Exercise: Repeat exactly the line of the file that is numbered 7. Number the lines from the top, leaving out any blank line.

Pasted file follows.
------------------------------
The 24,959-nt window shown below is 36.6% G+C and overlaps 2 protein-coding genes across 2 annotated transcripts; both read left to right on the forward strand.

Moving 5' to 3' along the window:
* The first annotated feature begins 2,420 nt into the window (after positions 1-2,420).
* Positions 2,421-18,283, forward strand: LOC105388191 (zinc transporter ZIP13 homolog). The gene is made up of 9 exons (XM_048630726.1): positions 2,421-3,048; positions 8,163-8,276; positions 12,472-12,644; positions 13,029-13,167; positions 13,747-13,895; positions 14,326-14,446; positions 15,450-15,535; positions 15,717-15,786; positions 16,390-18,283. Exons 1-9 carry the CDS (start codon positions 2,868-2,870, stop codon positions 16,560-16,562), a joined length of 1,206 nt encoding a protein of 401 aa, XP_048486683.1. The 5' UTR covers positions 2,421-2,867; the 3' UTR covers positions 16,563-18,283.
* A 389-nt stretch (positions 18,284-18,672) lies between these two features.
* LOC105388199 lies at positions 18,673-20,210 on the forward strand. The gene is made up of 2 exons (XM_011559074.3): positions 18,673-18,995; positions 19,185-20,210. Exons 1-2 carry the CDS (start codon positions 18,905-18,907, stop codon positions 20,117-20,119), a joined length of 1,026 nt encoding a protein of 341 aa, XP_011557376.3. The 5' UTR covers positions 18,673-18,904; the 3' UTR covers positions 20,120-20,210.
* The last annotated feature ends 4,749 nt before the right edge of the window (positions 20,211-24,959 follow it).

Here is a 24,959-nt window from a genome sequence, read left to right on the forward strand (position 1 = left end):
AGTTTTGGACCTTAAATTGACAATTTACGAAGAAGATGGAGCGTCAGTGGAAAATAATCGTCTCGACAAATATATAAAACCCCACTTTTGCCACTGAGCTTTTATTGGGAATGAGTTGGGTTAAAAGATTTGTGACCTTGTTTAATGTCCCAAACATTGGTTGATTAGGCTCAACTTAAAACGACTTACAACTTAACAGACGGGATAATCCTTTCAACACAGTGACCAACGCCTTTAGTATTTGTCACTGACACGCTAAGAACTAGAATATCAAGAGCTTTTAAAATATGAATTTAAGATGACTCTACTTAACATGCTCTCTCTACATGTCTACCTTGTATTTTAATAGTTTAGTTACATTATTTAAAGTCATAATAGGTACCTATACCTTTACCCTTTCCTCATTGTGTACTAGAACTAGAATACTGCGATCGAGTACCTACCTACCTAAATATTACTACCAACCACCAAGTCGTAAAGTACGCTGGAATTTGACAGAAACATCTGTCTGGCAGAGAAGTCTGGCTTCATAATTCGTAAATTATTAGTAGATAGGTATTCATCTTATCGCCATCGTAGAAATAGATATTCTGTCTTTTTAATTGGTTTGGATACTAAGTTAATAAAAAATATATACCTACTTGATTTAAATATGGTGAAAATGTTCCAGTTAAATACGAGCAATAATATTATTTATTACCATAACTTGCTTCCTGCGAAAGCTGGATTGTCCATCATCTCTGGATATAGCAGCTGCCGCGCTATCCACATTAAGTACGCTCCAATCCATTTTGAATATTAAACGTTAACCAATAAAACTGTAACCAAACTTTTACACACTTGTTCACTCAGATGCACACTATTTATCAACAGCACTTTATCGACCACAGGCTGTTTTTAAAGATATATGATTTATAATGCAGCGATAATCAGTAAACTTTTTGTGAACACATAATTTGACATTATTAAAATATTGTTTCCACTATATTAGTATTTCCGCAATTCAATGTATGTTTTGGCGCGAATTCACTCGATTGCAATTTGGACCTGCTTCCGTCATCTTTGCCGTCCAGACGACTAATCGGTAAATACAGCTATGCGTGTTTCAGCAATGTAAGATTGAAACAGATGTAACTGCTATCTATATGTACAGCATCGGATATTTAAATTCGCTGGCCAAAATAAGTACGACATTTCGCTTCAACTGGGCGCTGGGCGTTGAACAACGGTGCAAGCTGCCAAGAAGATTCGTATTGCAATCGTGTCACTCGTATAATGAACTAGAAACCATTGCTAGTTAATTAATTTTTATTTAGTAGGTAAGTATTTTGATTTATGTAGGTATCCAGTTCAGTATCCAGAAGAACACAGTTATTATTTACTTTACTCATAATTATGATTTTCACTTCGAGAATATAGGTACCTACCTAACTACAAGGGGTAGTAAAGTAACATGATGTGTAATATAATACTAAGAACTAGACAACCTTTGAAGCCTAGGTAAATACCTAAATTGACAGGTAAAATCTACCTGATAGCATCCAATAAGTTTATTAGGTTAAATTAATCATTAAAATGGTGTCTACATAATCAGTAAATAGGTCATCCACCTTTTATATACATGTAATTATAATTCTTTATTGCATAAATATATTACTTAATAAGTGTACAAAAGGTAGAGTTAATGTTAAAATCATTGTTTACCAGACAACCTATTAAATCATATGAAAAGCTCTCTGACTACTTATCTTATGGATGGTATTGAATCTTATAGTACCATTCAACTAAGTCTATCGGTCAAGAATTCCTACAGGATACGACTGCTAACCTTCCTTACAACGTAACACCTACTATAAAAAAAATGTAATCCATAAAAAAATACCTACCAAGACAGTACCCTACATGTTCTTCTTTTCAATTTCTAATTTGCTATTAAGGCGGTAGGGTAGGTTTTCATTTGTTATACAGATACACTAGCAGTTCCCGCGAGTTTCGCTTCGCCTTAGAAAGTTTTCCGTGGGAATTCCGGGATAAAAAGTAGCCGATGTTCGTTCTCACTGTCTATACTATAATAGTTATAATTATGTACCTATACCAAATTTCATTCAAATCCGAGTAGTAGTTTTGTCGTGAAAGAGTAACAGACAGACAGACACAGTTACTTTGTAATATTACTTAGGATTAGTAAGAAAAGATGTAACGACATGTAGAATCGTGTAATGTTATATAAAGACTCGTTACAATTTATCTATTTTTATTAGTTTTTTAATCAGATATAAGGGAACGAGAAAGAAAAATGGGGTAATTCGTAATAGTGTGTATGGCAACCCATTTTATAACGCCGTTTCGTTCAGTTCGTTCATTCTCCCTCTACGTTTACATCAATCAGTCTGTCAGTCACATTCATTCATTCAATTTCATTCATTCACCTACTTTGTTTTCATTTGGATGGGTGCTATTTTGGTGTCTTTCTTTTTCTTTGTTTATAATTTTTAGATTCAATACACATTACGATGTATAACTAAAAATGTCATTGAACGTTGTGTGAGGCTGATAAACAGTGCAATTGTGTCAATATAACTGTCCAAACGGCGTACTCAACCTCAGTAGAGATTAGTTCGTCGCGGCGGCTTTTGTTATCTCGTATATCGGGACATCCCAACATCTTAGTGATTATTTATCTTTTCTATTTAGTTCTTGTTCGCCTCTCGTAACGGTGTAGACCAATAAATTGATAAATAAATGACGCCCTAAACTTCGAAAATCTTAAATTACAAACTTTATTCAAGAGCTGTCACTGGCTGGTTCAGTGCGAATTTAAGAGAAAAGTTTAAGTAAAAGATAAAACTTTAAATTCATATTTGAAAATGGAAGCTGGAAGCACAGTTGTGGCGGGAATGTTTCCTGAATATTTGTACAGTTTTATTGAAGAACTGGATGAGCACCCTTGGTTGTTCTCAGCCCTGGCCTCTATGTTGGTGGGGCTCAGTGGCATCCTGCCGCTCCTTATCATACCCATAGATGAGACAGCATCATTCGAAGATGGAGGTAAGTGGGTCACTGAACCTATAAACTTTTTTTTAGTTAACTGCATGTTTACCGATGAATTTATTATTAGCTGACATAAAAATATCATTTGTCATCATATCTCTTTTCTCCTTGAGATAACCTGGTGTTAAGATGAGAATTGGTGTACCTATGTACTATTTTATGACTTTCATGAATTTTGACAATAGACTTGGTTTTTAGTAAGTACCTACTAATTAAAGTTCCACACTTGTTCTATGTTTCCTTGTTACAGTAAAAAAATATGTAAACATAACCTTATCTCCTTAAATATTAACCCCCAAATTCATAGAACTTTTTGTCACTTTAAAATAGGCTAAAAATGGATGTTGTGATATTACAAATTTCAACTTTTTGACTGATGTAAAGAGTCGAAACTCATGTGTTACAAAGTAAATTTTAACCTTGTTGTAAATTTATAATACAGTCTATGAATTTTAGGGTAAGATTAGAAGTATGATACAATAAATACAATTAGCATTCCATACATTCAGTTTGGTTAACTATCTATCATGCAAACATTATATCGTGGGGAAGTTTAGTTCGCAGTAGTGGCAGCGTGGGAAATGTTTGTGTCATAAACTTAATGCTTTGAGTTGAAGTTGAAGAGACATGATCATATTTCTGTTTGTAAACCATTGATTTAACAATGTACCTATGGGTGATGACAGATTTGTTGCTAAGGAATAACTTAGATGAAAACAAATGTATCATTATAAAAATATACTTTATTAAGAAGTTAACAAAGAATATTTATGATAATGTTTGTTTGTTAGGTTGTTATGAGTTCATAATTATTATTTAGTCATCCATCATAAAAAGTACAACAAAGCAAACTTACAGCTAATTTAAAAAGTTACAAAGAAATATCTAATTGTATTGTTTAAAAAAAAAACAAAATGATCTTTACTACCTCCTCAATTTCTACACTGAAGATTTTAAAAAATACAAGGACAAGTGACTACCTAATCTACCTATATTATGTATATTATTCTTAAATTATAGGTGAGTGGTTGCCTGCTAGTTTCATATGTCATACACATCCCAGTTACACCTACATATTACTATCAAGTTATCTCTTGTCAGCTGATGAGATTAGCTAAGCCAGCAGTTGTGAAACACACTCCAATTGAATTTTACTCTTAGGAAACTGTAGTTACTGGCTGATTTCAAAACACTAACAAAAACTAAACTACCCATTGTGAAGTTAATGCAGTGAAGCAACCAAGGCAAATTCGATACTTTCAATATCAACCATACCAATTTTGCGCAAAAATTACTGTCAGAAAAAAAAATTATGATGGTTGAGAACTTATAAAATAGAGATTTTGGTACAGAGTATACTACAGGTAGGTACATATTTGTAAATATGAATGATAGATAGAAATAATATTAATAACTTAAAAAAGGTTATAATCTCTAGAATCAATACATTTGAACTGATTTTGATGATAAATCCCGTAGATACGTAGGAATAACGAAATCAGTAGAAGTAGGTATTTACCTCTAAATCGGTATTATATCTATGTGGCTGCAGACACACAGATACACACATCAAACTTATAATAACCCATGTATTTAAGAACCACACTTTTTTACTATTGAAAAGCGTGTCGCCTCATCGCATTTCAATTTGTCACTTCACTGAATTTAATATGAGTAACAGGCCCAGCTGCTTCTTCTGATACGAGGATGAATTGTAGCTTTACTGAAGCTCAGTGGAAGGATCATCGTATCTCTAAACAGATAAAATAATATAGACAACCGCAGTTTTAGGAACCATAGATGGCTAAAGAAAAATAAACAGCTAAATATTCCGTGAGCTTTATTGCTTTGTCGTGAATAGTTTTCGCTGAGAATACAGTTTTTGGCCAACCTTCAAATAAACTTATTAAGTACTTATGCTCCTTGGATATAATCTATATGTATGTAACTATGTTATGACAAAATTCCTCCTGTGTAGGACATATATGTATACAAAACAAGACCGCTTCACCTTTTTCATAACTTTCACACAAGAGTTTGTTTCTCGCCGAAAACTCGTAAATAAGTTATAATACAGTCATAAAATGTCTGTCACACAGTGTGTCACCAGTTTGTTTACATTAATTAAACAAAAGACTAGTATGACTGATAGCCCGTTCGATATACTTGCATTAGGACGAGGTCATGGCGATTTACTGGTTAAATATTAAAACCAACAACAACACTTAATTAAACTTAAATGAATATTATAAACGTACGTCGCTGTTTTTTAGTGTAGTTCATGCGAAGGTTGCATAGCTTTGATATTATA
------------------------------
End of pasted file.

* The last annotated feature ends 4,749 nt before the right edge of the window (positions 20,211-24,959 follow it).